We are one

We share the same consciousness, but we have forgotten.

The Surrealism of Belonging.

There is something very special about having surreal real friends; they have the capacity to pull you into their surreal worlds.

Cinco de Mayo should be celebrated after all.

I must confess, I’ve never celebrated Cinco de Mayo. I actually used to judge people who do, because it’s an absolute fallacy. In our country we seldom speak about it. It’s really not special. The two main events in history that are truly celebrated everywhere are our Independence Day and our Revolution. And yet, the United States is not aware of those dates. They always stick to Cinco de Mayo.

Traveling in times of COVID.

Traveling had become so common: there we were, flying from one country to the other without thinking. And now, all of a sudden, borders are more present than before. The passports you have access to, determine where you can and cannot go, creating a feeling of disconnection that underlines the fact that even though we are the same species, we are not seen as such.

Dream-catcher for the world.

It only seems to be getting worse these days. Is this the way it goes? Does it always need to get worse before it gets better? I don’t want to know how much lower we can fall as humanity. I want to think we’ve learned from the mistakes of the past when it comes to war, corruption and racism. I want to think we are better than the past generations. I want others to see the loops in time that we go through: the cycles that keep repeating themselves. I’ve seen it with my family, and yet it’s quite prevailing in the macro-cosmos as well. As we engage in these never ending turns where we repeat the past, we need to change lanes: to jump, and shift our destiny.

Journey through Washington DC

Washington DC is one of those places whose name you learn by heart since you are a kid, no matter where you were born. The impact that every decision taken here has, is beyond compare.

On the Latin American Fashion Summit and rewiring our minds.

I just came back from the Latin American Fashion Summit. I wish I knew when I was younger, that summits could be so important. The braid was inspired as a result of the Women’s Forum for Economy and Society in France, which was a similar format to this one. That was the first time I realized the power of attending summits: they braid people together.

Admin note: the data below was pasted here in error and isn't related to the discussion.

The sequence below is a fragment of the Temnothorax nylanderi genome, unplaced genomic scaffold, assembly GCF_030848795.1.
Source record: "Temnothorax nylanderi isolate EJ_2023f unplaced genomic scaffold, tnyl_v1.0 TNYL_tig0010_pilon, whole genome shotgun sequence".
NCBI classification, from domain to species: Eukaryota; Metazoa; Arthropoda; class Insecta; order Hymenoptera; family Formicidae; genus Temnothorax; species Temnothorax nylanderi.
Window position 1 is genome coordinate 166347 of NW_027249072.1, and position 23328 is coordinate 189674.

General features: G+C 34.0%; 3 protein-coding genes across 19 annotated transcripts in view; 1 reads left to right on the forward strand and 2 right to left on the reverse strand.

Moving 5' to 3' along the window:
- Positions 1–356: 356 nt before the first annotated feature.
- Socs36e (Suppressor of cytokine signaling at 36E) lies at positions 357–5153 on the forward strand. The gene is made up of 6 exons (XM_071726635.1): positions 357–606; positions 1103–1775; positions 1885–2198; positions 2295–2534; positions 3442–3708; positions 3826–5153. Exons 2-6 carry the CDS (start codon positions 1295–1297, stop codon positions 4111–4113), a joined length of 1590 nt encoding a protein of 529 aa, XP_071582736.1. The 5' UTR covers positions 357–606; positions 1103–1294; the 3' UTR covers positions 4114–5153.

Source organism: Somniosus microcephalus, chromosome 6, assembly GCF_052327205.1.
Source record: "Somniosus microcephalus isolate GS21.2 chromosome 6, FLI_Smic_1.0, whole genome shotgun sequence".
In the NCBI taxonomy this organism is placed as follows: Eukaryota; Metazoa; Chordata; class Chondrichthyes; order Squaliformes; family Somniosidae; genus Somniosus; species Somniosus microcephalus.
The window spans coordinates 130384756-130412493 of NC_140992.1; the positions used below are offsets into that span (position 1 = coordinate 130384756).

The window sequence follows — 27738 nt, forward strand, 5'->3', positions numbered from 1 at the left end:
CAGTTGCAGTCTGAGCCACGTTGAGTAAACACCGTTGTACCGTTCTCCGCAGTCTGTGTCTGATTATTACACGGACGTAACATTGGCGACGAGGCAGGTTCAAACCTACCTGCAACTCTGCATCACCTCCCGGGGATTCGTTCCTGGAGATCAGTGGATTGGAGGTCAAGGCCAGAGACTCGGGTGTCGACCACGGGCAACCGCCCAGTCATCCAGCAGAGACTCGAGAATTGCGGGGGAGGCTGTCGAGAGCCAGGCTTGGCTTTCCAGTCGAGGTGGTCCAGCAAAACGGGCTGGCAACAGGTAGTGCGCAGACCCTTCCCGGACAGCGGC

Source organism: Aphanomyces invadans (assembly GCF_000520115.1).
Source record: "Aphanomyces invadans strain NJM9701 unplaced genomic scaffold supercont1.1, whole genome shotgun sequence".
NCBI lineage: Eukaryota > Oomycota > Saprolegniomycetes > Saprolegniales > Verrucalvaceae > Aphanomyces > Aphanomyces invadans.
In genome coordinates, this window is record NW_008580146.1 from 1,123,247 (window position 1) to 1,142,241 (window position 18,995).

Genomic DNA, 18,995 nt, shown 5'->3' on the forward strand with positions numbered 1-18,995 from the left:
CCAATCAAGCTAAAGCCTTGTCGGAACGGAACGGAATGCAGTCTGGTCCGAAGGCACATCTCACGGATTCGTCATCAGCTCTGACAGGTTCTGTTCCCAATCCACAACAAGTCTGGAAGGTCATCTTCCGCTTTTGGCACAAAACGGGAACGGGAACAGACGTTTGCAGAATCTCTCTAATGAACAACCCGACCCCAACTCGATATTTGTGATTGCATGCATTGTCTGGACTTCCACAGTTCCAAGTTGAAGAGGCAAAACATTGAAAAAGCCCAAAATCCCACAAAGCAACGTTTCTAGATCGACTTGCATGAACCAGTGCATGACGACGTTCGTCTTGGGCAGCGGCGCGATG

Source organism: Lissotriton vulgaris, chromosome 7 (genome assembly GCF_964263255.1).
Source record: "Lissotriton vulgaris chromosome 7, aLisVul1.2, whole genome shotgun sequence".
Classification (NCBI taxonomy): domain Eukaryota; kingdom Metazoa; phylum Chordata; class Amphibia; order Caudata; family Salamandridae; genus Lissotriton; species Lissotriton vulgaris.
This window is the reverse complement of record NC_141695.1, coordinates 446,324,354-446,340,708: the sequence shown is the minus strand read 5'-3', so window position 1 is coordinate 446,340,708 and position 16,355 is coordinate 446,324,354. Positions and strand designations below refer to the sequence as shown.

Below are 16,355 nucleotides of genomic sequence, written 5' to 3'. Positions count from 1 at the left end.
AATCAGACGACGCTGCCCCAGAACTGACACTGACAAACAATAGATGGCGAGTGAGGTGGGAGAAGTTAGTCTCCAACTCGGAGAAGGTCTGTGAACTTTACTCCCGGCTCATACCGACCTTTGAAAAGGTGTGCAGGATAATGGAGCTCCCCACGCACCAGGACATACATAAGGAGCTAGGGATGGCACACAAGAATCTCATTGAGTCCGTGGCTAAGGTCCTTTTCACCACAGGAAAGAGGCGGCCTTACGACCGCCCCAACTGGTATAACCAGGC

Florence and The Machine and why it matters today.

People used to be able to unite under one voice: the world would tune in, and the masses would sing together led by the music and life philosophy of the Beatles, Michael Jackson, Prince, the Rolling Stones or Madonna.

How we deal with our personal history is how we deal with the world.

This year, Mother’s Day in the United States is braided with the Mexican celebration that always takes place on May 10. I wake up with cards from my children, and breakfast in the balcony, and the promise of my six-year-old son to build a magic wand to bring my grandparents and my dog ​back ​to life. Few things I value more in life than this. The path to reach this moment and this peace has been turbulent. As a child this was the most difficult day of the year for me.

Day of the Death.

In the white canvas of life there’s only one thing we know for sure: our time in this world is limited.

Cinco de Mayo should be celebrated after all.

I must confess, I’ve never celebrated Cinco de Mayo. I actually used to judge people who do, because it’s an absolute fallacy. In our country we seldom speak about it. It’s really not special. The two main events in history that are truly celebrated everywhere are our Independence Day and our Revolution. And yet, the United States is not aware of those dates. They always stick to Cinco de Mayo.